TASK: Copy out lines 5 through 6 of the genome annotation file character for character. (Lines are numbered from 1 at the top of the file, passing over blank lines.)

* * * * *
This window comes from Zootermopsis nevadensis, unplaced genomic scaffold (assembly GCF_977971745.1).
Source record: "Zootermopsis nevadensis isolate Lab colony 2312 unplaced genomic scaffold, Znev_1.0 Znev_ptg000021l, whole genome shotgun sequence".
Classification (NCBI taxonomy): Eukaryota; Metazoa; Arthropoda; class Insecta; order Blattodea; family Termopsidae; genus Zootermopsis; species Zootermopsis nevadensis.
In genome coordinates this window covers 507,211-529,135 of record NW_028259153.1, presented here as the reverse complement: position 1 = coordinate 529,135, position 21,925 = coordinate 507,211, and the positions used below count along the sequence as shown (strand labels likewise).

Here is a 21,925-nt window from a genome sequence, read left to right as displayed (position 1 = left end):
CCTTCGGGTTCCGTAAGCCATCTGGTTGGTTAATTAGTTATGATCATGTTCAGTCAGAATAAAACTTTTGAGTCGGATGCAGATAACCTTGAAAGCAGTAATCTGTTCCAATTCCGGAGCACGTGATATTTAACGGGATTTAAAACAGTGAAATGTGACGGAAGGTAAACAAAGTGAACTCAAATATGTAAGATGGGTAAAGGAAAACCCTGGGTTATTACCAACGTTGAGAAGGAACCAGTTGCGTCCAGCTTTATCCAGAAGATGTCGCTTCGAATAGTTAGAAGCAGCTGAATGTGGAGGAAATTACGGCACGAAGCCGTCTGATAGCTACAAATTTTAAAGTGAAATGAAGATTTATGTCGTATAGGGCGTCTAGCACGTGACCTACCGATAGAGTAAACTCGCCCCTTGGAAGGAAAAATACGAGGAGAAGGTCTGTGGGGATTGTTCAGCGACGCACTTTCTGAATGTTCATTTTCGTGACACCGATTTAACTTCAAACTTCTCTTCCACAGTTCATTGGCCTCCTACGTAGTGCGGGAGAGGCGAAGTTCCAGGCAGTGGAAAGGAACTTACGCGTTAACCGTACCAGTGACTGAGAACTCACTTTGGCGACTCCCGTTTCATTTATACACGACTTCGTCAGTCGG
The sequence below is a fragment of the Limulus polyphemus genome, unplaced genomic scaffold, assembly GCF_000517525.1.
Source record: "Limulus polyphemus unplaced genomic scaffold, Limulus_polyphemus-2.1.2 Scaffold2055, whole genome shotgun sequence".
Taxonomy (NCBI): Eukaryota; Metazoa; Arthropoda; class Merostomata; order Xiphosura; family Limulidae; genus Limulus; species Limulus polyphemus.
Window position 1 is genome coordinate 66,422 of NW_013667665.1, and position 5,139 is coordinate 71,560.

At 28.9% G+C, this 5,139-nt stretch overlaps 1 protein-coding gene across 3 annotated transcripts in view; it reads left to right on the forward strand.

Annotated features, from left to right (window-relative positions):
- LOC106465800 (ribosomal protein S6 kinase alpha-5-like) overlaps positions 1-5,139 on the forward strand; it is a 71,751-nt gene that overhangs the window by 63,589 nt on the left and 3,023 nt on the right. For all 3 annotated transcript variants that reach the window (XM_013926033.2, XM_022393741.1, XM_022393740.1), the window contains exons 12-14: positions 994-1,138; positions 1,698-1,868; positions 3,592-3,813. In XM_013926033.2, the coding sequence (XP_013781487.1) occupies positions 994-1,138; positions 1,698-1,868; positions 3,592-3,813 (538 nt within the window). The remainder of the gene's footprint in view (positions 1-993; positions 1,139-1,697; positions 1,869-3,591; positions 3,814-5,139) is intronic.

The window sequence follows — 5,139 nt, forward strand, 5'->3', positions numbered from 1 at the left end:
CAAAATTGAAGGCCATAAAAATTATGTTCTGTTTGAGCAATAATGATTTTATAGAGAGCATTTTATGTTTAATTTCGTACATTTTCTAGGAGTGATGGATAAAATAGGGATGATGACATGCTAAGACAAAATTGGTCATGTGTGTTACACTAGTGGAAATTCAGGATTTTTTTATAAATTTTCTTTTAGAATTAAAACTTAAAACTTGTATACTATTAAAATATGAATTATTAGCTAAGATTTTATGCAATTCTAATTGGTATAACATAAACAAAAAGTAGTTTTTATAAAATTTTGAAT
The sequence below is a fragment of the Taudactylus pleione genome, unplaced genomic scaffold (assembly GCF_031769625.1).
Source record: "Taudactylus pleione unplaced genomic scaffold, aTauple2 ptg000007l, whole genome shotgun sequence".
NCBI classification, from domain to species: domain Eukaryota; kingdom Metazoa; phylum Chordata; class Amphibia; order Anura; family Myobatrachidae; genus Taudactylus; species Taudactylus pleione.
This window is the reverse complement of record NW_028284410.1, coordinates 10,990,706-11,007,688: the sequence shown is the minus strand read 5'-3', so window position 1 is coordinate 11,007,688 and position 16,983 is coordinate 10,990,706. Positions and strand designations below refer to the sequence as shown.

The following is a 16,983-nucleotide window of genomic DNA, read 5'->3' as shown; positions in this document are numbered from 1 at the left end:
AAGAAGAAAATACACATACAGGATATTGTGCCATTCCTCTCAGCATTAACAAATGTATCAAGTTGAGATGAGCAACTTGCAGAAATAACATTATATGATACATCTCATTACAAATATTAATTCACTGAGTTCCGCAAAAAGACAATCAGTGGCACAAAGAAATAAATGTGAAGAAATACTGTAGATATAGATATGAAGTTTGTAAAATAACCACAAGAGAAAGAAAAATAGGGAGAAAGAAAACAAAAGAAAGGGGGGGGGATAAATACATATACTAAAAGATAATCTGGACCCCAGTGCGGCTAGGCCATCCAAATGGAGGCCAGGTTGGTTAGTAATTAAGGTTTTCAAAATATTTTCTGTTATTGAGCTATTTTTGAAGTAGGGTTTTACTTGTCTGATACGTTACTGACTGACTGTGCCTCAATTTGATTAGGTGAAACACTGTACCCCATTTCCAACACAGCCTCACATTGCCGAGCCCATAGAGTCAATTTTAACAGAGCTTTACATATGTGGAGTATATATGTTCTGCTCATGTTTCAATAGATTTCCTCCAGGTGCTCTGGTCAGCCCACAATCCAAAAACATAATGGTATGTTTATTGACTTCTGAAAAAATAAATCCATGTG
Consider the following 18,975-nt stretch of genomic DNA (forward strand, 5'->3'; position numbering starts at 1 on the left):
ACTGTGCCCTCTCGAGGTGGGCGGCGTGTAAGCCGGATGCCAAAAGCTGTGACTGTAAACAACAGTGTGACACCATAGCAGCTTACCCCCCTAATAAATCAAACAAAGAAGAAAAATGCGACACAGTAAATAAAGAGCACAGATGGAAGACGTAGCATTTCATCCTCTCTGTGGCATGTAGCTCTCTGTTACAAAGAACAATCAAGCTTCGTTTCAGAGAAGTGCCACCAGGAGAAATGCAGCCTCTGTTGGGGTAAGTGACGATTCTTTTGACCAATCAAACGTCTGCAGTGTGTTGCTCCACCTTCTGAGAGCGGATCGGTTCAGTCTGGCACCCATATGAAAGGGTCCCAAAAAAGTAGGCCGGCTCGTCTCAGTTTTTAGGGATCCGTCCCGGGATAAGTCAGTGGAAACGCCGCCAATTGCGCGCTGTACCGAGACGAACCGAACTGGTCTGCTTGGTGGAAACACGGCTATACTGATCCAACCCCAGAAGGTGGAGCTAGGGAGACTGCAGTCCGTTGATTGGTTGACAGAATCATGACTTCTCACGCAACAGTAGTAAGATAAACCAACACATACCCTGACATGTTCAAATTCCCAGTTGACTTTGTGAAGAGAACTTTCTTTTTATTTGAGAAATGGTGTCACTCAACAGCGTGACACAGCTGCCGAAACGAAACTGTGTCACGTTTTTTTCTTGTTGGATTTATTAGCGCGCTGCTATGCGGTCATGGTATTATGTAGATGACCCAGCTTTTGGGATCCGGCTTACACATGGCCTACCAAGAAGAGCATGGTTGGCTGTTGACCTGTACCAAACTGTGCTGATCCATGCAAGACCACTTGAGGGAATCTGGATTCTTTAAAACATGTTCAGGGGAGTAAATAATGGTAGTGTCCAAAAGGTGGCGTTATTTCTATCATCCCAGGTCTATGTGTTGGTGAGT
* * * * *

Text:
Here is a 21,925-nt window from a genome sequence, read left to right as displayed (position 1 = left end):
CCTTCGGGTTCCGTAAGCCATCTGGTTGGTTAATTAGTTATGATCATGTTCAGTCAGAATAAAACTTTTGAGTCGGATGCAGATAACCTTGAAAGCAGTAATCTGTTCCAATTCCGGAGCACGTGATATTTAACGGGATTTAAAACAGTGAAATGTGACGGAAGGTAAACAAAGTGAACTCAAATATGTAAGATGGGTAAAGGAAAACCCTGGGTTATTACCAACGTTGAGAAGGAACCAGTTGCGTCCAGCTTTATCCAGAAGATGTCGCTTCGAATAGTTAGAAGCAGCTGAATGTGGAGGAAATTACGGCACGAAGCCGTCTGATAGCTACAAATTTTAAAGTGAAATGAAGATTTATGTCGTATAGGGCGTCTAGCACGTGACCTACCGATAGAGTAAACTCGCCCCTTGGAAGGAAAAATACGAGGAGAAGGTCTGTGGGGATTGTTCAGCGACGCACTTTCTGAATGTTCATTTTCGTGACACCGATTTAACTTCAAACTTCTCTTCCACAGTTCATTGGCCTCCTACGTAGTGCGGGAGAGGCGAAGTTCCAGGCAGTGGAAAGGAACTTACGCGTTAACCGTACCAGTGACTGAGAACTCACTTTGGCGACTCCCGTTTCATTTATACACGACTTCGTCAGTCGG